Ohio AG coverup
DeWine cries 'smear'
Aug 16, 2014 at 8:35 AM
Ohio Attorney General Mike DeWine told a Columbus TV news reporter Monday he was leaving "no stone unturned" when he intervened last year in a sexual harassment investigation of a friend in his office.
But Ohio Democratic Party chairman Chris Redfern says DeWine's hiding information and covering up what happened after an intern quit working at the attorney general's office last year and alleged she was being sexually harassed or otherwise forced into a sexual relationship by DeWine's friend.
"If that (friend) is still working, there is somebody who has been accused of a serious incident who is still working among employees at the Attorney General's office," Redfern told WBNS-TV news reporter Jim Heath. "We need to know who that person was and what happened."
WBNS-TV10: DeWine answers questions
DeWine's failed to provide any response to an inquiry from the Register since Aug. 5 about the investigation by equal employment compliance officer Kristine Cadek. The Register sent DeWine 11 questions about his involvement prior to reporting about the harassment complaint. Additional questions were sent to him this morning.
DeWine answered some questions in the interview Monday with WBNS-10TV news in Columbus, but he sidestepped others and suggested he learned by happenstance about a confidential source who knew which of his friends allegedly harassed the intern.
"The investigator mentioned to me there was a confidential informant who had given some information but the investigator said she still didn't have enough information to go on," DeWine said. "So I looked at that and said 'that's my responsibility.'"
But DeWine's chief of staff, Mary Mertz, was involved in the investigation from the start, and both she and DeWine appear to have known about the confidential source. Mertz arranged for Cadek to interview DeWine, and it appears from Cadek's report the sole purpose was for DeWine to obtain the source's name and contact information.
"I not only have a legal obligation to check out what's going on but I have a moral obligation to every person who walks in the door and works here," DeWIne told TV10.
"I talked to the confidential informant and just like our investigator I came up with no more information that I could do anything with," he said.
DeWine's contact with the confidential source isn't documented in Cadek's report of her investigation. Normally, witness contacts and interviews are documented in a investigative file. The investigator also normally schedules those interviews, unlike how DeWine's was arranged.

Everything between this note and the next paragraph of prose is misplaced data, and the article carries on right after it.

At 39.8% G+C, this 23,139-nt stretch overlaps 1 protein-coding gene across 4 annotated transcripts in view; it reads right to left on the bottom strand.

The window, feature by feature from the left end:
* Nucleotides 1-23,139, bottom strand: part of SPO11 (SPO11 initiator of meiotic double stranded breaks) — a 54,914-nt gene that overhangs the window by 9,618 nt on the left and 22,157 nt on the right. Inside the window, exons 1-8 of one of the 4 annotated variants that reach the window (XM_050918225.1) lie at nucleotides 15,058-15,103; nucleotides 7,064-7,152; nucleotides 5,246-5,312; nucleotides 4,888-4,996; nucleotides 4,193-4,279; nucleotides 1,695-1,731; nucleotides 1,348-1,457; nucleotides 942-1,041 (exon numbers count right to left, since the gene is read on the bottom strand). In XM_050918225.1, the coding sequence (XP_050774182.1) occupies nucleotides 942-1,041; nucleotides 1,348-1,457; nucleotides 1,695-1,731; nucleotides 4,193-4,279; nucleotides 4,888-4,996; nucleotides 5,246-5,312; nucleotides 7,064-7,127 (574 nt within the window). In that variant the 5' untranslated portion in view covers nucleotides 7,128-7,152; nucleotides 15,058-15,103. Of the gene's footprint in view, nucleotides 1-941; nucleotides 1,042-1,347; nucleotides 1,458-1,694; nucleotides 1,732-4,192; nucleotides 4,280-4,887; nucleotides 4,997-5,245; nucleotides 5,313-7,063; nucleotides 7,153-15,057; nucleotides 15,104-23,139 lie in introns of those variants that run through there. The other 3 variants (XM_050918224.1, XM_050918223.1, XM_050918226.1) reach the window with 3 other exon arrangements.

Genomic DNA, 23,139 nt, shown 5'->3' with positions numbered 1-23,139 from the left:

It's not clear if DeWine made other contacts during the investigation, or whether he interviewed the intern who made the allegation or his inner circle of friends he's hired since he was elected in 2011 to determine the alleged harasser's identity.
The intern who made the complaint was graduating from Case Western law school when she accepted a full-time position with the attorney general's office. She later declined the job, however, and alleged an older, close associate of DeWine's was sexually harassing her, or forcing her into a sexual relationship of some nature.
The woman later recanted her specific allegations but appears to have maintained that a hostile work environment prompted her decision not to accept the job offer. She stated she gave conflicting descriptions of the alleged harasser in an effort to hide the man's identity.
"I think we've done everything we can to find out if it's accurate and to try to find out who the individual was," DeWine told the Columbus news station. "We never got anywhere in that investigation."
Cadek's investigation was completed three days after she met with DeWine. The involvement of Mertz and others prior to Cadek's investigation does not appear to align with the attorney general's office workplace discrimination policy.
Read DeWine's workplace harassment policy
DeWine and his communications team maintain the identity of the alleged harasser was never determined.
Redfern contends they aren't being forthright and they likely do know the alleged harasser's identity.
"By process of elimination Bill Schenck meets all of the descriptions that were offered as part of the (timeline) as well as part of the investigation," Redfern said.
Schenck, a longtime associate of DeWine's for more that 40 years, was identified in Cadek's report as fitting the general characteristics of the person described by the intern. He was interviewed and denied knowing her.
Cadek finished her investigation with no findings, unable to determine who the alleged harasser was and what occurred to cause the intern to quit.
Schenck handled a 2012 grand jury for DeWine that determined Sandusky County jail guards did nothing criminal when they sexually exploited a mentally ill female inmate who was denied her medication.
The guards kept the inmate naked in an observational jail cell for up to six hours, encouraging her to masturbate and perform other lewd acts for their personal sexual gratification. They were each paid $5,000 and given job references after Sandusky County Sheriff Kyle Overmyer fired them. They both agreed to not make disparaging remarks about the sheriff, their former boss in the payment agreements.
DeWine called Redfern's comments "a political smear."
"I think it is reprehensible what the state Democratic Party is doing," DeWine told WBNS10-TV. "When you look at the reports there is absolutely no indication that this individual was involved in this. They should be ashamed. It's pitiful and sad."
Schenck was arrested in late 2013 for a DUI offense and later pleaded guilty to a reduced charge of reckless operation.
Video: Watch DUI arrest of DeWine's top prosecutor
Video: Schenck makes no excuses after conviction
DeWIne dogged probe
Dems blast DeWine
Loyal friend, awful attorney general
Update: Readers react